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'Kind and gentle': Remembering Texas preservation architect David Hoffman

Michael Barnes
Austin American-Statesman
Architect David Hoffman in front of the Bremond House at 711 San Antonio St., an example of local preservation efforts. Hoffman died on Feb. 23.

When friends, family and followers speak of Austin preservation architect David Hirsch Hoffman, who died on Feb. 23 of Parkinson's disease at age 72, they almost uniformly describe him as "kind and gentle."

Hoffman, who helped transform Austin through his work on threatened historical treasures such as the Paramount Theatre and the whimsical moonlight towers, was a quietly charismatic designer and creative thinker.

"A finer man and a more gentle soul does not exist," said friend Wayne Bell, another pioneering preservation architect and once Hoffman's business partner. "With historian wife, Binnie Hoffman, the twosome guided the Paramount effortlessly through a sea of egos on its way to taking its place once again as the crown jewel of historic theaters in the nation."

Hoffman died at his home near Evant, a small town north of Lampasas.

Christopher Cross performs at the Paramount Theatre on November 4, 2021. Preservation architect David Hoffman took the design lead while restoring the gem on Congress Avenue.

Steeped in Texas culture

Hoffman was born on March 1, 1949, in Dallas.

He grew up in Dallas and Houston and graduated in 1967 from Memorial High School in Houston. Hoffman received his degree from the University of Texas School of Architecture, in the five-year professional practice program.

During his senior year at UT, he was the first recipient of the Texas Historic Resources Fellowship, for which he produced an architectural study of Roma, a Texas town on the Rio Grande now recognized for its unique historic buildings. Hoffman then served in the newly formed historic sites and restoration branch of Texas Parks and Wildlife from 1971 to 1973. 

Hoffman joined trailblazers Wayne Bell and John Klein as they formed the first architecture firm in Texas specializing in historic preservation in 1973. 

Hoffman restored the Lundberg Bakery (the spot on Congress Avenue helped kick off the modern preservation movement in Austin), Walter Tips Building, Hannig Row, Austin History Center and Elisabet Ney Museum.

His impact could be felt across Texas through projects such as Temple Emanuel in Beaumont, Sam Houston’s house in Huntsville and Judge Roy Bean’s home in West Texas.

Workers reinstall a moonlight tower at Speedway and 41st Street on March 21, 2021. Few people knew the historic towers inside out like late preservation architect David Hoffman, who also wrote a book about them.

Hoffman wrote numerous books, including "Moonlight Becomes Her: The Story of Austin’s 19th-Century Electric Light Towers."

He was elected to the College of Fellows of the American Institute of Architects in 1992.

"What tremendous contributions he made to our historical landscape," said Dan K. Utley, former chief historian of the Texas Historical Commission, on Facebook. "We are in his debt."

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In 1986, Hoffman hosted a national conference on historic preservation in Austin.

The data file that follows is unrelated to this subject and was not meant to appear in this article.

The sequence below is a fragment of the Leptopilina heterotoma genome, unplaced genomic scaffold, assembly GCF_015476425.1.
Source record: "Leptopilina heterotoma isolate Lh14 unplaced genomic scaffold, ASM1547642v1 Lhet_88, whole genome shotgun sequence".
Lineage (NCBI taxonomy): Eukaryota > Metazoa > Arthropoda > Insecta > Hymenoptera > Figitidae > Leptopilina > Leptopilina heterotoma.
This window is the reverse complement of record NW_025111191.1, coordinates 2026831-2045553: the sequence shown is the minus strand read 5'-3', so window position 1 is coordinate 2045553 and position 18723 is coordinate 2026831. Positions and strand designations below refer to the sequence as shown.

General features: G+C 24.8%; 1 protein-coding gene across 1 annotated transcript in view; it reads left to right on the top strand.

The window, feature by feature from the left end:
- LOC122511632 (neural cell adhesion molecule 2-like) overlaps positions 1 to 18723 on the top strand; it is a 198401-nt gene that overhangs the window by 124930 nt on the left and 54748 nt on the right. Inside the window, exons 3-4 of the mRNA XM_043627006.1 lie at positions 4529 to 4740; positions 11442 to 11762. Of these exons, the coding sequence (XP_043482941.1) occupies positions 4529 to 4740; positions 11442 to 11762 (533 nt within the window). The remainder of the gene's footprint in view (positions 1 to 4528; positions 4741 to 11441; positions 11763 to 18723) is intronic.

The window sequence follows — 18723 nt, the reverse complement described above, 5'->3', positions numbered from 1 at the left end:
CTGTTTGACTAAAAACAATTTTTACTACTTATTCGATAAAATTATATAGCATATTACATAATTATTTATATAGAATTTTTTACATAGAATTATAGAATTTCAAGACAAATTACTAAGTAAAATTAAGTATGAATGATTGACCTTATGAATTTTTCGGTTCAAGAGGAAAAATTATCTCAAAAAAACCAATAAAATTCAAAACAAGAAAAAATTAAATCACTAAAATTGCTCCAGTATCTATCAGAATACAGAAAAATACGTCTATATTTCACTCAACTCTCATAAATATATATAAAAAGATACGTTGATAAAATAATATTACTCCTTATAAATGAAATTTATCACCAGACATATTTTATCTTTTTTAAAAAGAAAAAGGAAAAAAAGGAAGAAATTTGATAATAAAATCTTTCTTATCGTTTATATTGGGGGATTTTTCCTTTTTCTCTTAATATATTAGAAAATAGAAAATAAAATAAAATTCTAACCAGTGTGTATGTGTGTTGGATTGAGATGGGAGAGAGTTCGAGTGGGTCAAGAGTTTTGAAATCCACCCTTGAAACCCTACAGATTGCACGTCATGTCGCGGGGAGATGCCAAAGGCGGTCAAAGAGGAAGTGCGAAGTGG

"He set the tone for a great conference," Dick Ryan, former Main Street architect at Texas Historical Commission, said on Facebook. "I can still remember his welcoming remarks at the Paramount Theatre, promising there would be no garish displays of Texas pride — as a ceiling to floor huge Texas flag slowly dropped down behind him.

"I still have the beautiful poster he designed for that conference. David created many fond memories for us all — he will be missed."

An intimate graveside service was on held Feb. 27 at the Hoffman family cemetery on Gholson’s Cove Ranch. The family encourages donations to the Michael J. Fox Foundation for Parkinson’s Research.

One more personal memory

Hoffman was one of my favorite teachers in UT's architecture program. When I was a graduate student based in the theater department during the 1980s, I took courses in architectural history and preservation as part of a wider study of historic Texas theaters.

Hoffman taught a crucial class in technology and historical building materials — wood, stone, brick, ceramics, aggregates, metal. We researched how each material was put together and employed during various periods in Texas, the better to preserve or restore them in the future.

Like Bell, his colleague and business partner, Hoffman loved taking UT students into the field. I remember one bitterly cold morning in downtown Georgetown. We huddled outside an abandoned building until Hoffman — as outdoorsy as he was creative — commanded us with uncharacteristic steel in his voice: "Alright, gut up! We are going in!"

I can't remember exactly what I learned that day, but I flash back to that moment whenever I'm inside an old or abandoned structure. I know where to look for stress on the building materials, and what to avoid when handling them.

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"Never paint or otherwise encase bricks, stones or other masonry. Trapped moisture will deteriorate the masonry. The same goes for hard mortar like Portland cement."

"Don't allow ivy or other pants to attach themselves to a building. They will tear the materials apart."

"Beware rising damp. It will undermine building materials from the ground up."

And so forth. All lessons permanently imprinted on my brain.

Thanks in part to a barked command more than three decades ago from a kind and gentle man.

Michael Barnes writes about the people, places, culture and history of Austin and Texas. He can be reached at mbarnes@statesman.com.